It’s been five years and both Jace and Standard have come full circle.

Jace, the Mind Sculptor

Five years ago, in August 2010, I returned to Magic after a decade’s absence. By November, I decided to be as competitive as I could (and started losing a healthy amount at the late night team drafts which inevitably followed drafts at Jim Hanley Universe). This decision dramatically changed my life: it eventually pushed me to set aside performing and the prospect of law school to become a game designer (not to mention all of the friendships and good times I’ve had as a consequence of Magic).

I decided to focus only on Limited. This was a no-brainer: not only is it the best way to play, but Standard had a steep barrier to entry: at the time, one had to either drop $200 on a playset of Primeval Titans or $400 on a playset of Jace, the Mind Sculptors (or, okay, play Goblin Guide, but monored didn’t seem like a good or fun deck). After that, you still had to decide on and acquire the remaining 71 cards.

For the past five years, I always flirted with building a Standard deck, but never got around to it (except when forced to build Bant Hexproof for one tournament—the Twenty Sided Store Championship). Limited and Modern were too much fun and Standard always seemed like a bad choice. Committing to acquiring a Modern deck, while more expensive than buying a Standard deck all at once, one can do slowly and the deck will still be legal if it takes half a year to get. Continually having and upgrading a Standard deck just feels more expensive and exhaustive in the long run. Accordingly, I never did it.

We’re currently at one of the easier junctures to get into Standard. The format is mature, so people know what decks are good, as well as that the format is fun and diverse. A new set is about to come out, which will shake things up, but it won’t be a rotation, so no cards are about to lose their value or decks about to die (unless a brand new archetype comes out or a particularly strong hoser becomes available). A large number of the BfZ boosters that will be opened have been opened (and far fewer will be opened from here on, now that the Limited format is well explored and Oath of the Gatewatch draft will have two packs of the new set to BFZ’s one), so BfZ staples are likely close to the lowest price they’ll be until rotation (either the rotation that makes them leave Standard or the rotation which removes the archetype enablers they need to function). Financially and relatively speaking, the format is low risk and relatively low cost to get into.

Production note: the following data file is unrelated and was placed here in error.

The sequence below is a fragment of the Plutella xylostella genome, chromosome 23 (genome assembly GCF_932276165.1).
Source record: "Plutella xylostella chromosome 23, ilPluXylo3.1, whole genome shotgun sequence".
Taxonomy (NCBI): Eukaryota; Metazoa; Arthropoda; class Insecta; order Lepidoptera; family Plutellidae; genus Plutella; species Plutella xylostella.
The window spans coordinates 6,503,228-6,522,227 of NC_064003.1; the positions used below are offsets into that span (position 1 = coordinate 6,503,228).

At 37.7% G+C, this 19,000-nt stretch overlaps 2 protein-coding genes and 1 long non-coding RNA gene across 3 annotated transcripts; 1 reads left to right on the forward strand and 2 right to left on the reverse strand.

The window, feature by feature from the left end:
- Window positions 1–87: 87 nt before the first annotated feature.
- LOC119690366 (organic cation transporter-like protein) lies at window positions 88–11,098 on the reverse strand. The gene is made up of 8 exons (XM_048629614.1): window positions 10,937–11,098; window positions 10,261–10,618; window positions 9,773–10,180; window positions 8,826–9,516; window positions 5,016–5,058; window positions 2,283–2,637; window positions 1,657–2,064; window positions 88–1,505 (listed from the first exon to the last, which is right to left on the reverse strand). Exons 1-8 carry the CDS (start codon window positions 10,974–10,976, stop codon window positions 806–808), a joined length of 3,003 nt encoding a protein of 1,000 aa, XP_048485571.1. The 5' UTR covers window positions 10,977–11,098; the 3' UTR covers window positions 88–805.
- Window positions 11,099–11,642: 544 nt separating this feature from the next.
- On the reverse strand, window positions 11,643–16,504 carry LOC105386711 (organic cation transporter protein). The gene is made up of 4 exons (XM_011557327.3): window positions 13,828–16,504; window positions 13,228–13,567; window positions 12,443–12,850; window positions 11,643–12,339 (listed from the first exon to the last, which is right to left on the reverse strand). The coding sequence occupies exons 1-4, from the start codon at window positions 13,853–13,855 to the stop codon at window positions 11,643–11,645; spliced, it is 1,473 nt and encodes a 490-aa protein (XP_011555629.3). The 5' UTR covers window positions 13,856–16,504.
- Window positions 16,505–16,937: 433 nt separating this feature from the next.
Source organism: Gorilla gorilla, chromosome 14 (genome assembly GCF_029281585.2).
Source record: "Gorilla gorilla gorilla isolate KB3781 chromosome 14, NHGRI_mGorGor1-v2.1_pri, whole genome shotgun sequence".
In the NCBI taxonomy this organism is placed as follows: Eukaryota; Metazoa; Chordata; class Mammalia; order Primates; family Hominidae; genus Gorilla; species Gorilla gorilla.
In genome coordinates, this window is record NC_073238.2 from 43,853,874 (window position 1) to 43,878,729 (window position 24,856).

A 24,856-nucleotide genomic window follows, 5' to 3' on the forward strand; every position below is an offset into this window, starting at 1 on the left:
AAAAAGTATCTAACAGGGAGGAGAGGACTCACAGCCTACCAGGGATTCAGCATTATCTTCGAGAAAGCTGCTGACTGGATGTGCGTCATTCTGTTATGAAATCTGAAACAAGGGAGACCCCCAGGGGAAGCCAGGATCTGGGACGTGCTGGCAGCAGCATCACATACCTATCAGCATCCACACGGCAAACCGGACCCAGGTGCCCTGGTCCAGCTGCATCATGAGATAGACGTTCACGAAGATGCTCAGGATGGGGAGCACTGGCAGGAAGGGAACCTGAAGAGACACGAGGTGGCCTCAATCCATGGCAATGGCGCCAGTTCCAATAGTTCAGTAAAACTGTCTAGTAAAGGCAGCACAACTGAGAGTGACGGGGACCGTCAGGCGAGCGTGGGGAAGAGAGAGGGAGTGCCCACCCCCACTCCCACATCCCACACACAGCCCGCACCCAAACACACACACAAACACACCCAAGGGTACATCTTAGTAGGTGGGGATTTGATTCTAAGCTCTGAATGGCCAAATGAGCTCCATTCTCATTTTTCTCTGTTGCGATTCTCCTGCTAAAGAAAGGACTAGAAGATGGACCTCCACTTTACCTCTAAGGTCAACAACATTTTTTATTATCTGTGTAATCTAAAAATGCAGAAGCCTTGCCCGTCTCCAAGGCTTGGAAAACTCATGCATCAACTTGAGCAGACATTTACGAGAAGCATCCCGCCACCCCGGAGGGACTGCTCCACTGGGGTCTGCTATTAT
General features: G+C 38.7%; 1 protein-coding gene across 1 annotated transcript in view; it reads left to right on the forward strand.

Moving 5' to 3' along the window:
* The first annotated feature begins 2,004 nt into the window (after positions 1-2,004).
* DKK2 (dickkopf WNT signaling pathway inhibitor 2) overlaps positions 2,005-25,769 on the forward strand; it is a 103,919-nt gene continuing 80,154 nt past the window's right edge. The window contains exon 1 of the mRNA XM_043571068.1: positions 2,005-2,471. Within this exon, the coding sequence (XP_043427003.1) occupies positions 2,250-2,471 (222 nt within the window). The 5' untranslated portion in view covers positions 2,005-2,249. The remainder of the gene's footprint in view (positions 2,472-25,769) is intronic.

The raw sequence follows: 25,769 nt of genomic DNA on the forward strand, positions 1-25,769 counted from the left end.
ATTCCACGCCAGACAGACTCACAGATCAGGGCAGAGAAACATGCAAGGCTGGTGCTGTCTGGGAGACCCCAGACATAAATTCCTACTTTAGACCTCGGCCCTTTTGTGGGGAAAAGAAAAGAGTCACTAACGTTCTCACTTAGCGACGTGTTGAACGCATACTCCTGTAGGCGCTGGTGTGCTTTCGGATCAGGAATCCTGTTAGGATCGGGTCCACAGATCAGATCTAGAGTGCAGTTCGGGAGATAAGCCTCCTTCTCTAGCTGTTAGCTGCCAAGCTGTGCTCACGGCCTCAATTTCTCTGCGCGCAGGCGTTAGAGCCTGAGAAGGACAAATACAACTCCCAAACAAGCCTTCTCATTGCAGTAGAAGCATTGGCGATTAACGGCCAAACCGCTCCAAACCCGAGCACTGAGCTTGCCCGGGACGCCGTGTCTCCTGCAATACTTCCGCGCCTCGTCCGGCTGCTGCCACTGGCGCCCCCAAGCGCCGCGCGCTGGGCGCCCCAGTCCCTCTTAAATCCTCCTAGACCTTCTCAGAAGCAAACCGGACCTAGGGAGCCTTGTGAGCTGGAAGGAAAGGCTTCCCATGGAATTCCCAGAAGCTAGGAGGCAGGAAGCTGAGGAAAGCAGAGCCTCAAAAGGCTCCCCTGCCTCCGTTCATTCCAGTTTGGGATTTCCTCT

Price of Progress

I could complain that this is the most expensive Standard environment of all time, but I won’t. Standard is always going to be expensive, and competitive Standard decks are always going to require the most expensive cards (those cards are expensive chase cards because they’re necessary for Standard, the most popular Constructed format). That this particular Standard is so expensive is a deviation from the norm, but one that will invariably happen, given enough time (and inflation). Moreover, this Standard owes much of its price to the fetchlands, which are valuable, Eternal staples and combine with Battle lands to enable decks to play all the good cards, making them necessary for a staggering percentage of decks.

Playing Standard is always going to be a daunting enterprise for someone who isn’t already playing Standard, has a comfortable bankroll, or has affluent-enough friends/sponsors to lend them cards. That’s just a consequence of Magic’s business model and the secondary market.


My problem with Standard has always been the feeling of spending $500+ to rent a deck for a year or two (or now, six to eighteen months). I say this having worked on Kingdom Death: Monster, a game which retails for $400 (and that’s just the core game—it doesn’t include the three expansions I designed for). Kingdom Death, or a Playstation 4, is something you’ll always have and always be able to use (barring hardware failure). Sure, the PS4 will eventually be replaced by something newer and you might set aside the console or game, but you’ll always have them. A Modern deck might cost more than twice as much as a Standard deck, but it’ll always be Modern legal (barring bannings or the death of Magic).

A Standard deck doesn’t have that longevity. Sure, you’ll continue to own the cards, but they won’t be the Standard deck you acquired (they’ll be random Modern cards, most of which don’t have a home anywhere anymore). Sure, you’ll probably have received hundreds of dollars of intangible benefits from playing Standard (not to mention potential cash or booster prizes), but I prefer my substantial financial investments in games to either have a lower upfront cost or a longer lifespan. And so I draft and play Modern.

It’s been five years. Jace is still the most expensive and powerful card in Standard. I still don’t want to spend the money on him or Standard. I can wait to acquire him for Modern until he rotates out. I can wait until next Standard rotation, when I can kid myself that this year will be the year I make the plunge. Perhaps five years from now, we’ll be back in this same spot again, with a busted Jace and me still not playing Standard.

And then I’ll say, as I do now, thank you for reading.

—Zachary Barash

Zachary Barash has been playing Magic on and off since 1994. He loves Limited and drafts every available format (including several that aren’t entirely meant to be drafted). He’s a proud Cube owner, improviser, and game designer (currently going for an MFA in Game Design at NYU). He has an obsession with Indian food that borders on being unhealthy.

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